Voters in West Virginia have decided the fate of more than 120 amendments to the state’s Constitution at the ballot box starting in 1880. These issues have usually been decided at the regular general elections that occur every two years.
But there have been a few instances when special elections were scheduled to consider changes in the state Constitution and in 1973, there were no less than four suggested constitutional revisions decided as part of a special statewide election.
Several of those amendments have addressed the increasing need to provide a “system of state roads and highways,” beginning with the Good Roads Amendment of 1920 that voters endorsed by nearly a 2-1 majority. It called for a maximum bond issue of $50 million to provide “highways connecting at least the various county seats of the state.”
The state also has a variety of road user taxes specifically dedicated to financing this highway system. The best known is on each gallon of gasoline but there are also various fees charged to motorists for their drivers’ license, their title when purchasing a vehicle and the annual license plate renewals.
The advent of the Interstate Highway system provided 90 percent federal money to pay the lion’s share of these new roads in every state including West Virginia. And the subsequent Appalachian Developmental Highways system was a 70/30 federal-state matching program. But now this state’s system of roads that exceeds 36,000 miles has high cost maintenance needs and current road user tax revenues are not sufficient to do the job.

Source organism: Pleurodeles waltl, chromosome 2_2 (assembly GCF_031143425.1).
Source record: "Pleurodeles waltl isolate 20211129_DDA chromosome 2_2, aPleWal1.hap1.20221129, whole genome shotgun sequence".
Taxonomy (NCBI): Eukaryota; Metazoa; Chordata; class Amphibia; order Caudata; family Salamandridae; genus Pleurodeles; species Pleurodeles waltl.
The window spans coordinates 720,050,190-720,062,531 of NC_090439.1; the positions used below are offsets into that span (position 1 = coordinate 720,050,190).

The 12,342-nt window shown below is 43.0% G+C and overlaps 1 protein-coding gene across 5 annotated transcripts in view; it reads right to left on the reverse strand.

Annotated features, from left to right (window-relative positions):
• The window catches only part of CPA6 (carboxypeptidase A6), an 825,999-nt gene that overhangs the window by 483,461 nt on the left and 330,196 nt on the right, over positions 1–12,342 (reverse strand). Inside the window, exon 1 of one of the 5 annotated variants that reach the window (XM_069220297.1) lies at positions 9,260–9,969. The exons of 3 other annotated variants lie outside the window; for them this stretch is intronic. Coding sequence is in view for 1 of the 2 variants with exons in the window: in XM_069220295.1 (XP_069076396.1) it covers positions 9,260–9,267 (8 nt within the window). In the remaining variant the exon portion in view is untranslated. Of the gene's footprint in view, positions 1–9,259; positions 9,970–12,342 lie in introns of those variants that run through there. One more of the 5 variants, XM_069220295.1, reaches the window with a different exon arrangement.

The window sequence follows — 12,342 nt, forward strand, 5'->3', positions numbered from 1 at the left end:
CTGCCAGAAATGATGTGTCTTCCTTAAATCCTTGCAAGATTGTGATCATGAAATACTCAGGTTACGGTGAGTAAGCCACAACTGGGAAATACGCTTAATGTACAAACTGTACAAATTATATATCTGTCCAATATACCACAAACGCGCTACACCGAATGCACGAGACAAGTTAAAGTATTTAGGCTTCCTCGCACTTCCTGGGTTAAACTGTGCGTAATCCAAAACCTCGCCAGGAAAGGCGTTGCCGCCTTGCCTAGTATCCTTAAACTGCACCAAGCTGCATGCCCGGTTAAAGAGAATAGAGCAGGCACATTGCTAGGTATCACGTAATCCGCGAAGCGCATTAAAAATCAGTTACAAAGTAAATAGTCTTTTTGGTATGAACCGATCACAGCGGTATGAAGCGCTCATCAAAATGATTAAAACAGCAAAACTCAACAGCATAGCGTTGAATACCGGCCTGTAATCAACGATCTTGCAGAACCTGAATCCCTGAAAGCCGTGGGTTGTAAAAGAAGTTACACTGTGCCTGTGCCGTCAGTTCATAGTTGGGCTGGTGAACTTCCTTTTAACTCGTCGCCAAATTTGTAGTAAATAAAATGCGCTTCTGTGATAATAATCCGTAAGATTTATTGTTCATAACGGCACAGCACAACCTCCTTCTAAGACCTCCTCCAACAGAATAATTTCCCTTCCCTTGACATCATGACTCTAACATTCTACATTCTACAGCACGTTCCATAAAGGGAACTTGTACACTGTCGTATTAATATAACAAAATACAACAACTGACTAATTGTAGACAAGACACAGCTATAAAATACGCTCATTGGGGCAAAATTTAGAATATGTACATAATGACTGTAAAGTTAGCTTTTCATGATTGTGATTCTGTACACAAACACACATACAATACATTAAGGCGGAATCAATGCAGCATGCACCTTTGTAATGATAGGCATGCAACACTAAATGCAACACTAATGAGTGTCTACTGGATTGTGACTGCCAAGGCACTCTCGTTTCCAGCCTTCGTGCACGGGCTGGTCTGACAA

At the 2011 legislative session, the Legislature passed a bill to increase license plate fees and other road user taxes by about $40 million annually, but Gov. Earl Ray Tomblin, running for election to the unexpired term as chief executive, quickly vetoed it to gain favor with voters.
Now eight of the 34 members of the state Senate have introduced a proposed amendment to the state Constitution to let voters decide whether or not they want to authorize a $1.5 billion bond issue to provide money for state highway maintenance and construction. But even those sponsors that include Senate President Jeff Kessler, D-Marshall; Majority Leader John Unger, D-Berkeley, and Minority Leader Mike Hall, R-Putnam, clearly are not pushing the idea this election year.
Senate Joint Resolution 11 has been referred to the Senate Judiciary Committee where Chairman Corey Palumbo, D-Kanawha, says no one has asked him to put this issue on the committee agenda. And Sen. Robert Beach, D-Monongalia, the lead sponsor, admits he didn’t expect the proposal to be considered this year but that he merely wants to start a dialogue about the issue.
Delegate Barbara Fleischauer, D-Monongalia, said she hopes as chair of the House Constitutional Revision Committee to schedule a public hearing on the issue the final week of this legislative session that might keep the idea alive for next year. Certainly the funding needs in the state’s highway system won’t disappear.